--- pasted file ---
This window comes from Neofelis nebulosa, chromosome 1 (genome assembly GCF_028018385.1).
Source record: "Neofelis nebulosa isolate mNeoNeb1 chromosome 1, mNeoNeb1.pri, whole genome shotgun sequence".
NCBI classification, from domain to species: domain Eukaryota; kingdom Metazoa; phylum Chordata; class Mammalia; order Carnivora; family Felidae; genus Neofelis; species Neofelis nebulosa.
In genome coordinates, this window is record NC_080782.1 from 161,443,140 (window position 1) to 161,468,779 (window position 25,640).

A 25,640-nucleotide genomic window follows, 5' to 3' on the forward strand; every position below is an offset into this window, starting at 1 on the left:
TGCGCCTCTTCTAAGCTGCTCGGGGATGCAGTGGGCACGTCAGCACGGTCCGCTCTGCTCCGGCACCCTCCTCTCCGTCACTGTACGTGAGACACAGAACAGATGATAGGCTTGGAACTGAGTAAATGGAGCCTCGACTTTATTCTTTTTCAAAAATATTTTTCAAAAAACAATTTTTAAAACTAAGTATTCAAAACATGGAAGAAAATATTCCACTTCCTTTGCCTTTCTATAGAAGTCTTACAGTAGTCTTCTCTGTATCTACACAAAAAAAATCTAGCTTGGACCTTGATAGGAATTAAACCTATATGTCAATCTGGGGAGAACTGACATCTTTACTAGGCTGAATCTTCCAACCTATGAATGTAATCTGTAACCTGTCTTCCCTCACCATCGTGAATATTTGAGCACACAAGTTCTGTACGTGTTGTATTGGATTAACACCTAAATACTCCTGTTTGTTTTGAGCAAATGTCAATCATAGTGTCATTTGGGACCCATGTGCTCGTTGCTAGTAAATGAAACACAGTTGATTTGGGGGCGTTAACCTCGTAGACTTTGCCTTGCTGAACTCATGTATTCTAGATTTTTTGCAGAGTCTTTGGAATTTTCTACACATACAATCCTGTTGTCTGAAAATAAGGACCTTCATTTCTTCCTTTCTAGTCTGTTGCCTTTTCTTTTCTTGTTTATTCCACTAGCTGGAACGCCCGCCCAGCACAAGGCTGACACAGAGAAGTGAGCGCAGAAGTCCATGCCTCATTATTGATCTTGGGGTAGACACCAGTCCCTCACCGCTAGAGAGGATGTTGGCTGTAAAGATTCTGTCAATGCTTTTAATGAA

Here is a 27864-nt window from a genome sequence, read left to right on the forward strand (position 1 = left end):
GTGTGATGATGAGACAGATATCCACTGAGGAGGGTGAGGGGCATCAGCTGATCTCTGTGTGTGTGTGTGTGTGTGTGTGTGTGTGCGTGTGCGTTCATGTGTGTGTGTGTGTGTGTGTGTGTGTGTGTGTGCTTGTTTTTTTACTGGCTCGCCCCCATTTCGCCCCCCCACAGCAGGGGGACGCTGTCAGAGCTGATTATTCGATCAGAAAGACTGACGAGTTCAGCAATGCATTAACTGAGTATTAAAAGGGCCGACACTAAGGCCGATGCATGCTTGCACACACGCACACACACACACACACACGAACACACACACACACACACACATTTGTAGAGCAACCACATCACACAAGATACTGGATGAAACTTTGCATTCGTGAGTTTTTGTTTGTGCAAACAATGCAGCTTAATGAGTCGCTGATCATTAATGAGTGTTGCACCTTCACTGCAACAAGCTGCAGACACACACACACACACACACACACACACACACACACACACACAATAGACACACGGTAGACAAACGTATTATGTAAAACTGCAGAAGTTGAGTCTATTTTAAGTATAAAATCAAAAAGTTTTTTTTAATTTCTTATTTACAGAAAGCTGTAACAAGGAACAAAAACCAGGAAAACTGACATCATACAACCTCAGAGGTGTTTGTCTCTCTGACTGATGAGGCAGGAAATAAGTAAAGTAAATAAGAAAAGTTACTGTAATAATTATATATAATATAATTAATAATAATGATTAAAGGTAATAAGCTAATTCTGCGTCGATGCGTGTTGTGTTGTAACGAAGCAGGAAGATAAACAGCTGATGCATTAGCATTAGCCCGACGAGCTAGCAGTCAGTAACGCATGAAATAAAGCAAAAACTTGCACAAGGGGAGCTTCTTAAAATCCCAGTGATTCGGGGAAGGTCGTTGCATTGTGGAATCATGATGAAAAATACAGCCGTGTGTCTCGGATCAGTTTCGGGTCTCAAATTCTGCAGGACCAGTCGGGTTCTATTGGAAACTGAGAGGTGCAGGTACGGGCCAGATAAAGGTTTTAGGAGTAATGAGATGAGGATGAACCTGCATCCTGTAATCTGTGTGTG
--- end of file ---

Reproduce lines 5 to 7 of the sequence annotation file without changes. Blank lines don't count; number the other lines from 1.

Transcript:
A 25,640-nucleotide genomic window follows, 5' to 3' on the forward strand; every position below is an offset into this window, starting at 1 on the left:
TGCGCCTCTTCTAAGCTGCTCGGGGATGCAGTGGGCACGTCAGCACGGTCCGCTCTGCTCCGGCACCCTCCTCTCCGTCACTGTACGTGAGACACAGAACAGATGATAGGCTTGGAACTGAGTAAATGGAGCCTCGACTTTATTCTTTTTCAAAAATATTTTTCAAAAAACAATTTTTAAAACTAAGTATTCAAAACATGGAAGAAAATATTCCACTTCCTTTGCCTTTCTATAGAAGTCTTACAGTAGTCTTCTCTGTATCTACACAAAAAAAATCTAGCTTGGACCTTGATAGGAATTAAACCTATATGTCAATCTGGGGAGAACTGACATCTTTACTAGGCTGAATCTTCCAACCTATGAATGTAATCTGTAACCTGTCTTCCCTCACCATCGTGAATATTTGAGCACACAAGTTCTGTACGTGTTGTATTGGATTAACACCTAAATACTCCTGTTTGTTTTGAGCAAATGTCAATCATAGTGTCATTTGGGACCCATGTGCTCGTTGCTAGTAAATGAAACACAGTTGATTTGGGGGCGTTAACCTCGTAGACTTTGCCTTGCTGAACTCATGTATTCTAGATTTTTTGCAGAGTCTTTGGAATTTTCTACACATACAATCCTGTTGTCTGAAAATAAGGACCTTCATTTCTTCCTTTCTAGTCTGTTGCCTTTTCTTTTCTTGTTTATTCCACTAGCTGGAACGCCCGCCCAGCACAAGGCTGACACAGAGAAGTGAGCGCAGAAGTCCATGCCTCATTATTGATCTTGGGGTAGACACCAGTCCCTCACCGCTAGAGAGGATGTTGGCTGTAAAGATTCTGTCAATGCTTTTAATGAA

Here is a 27864-nt window from a genome sequence, read left to right on the forward strand (position 1 = left end):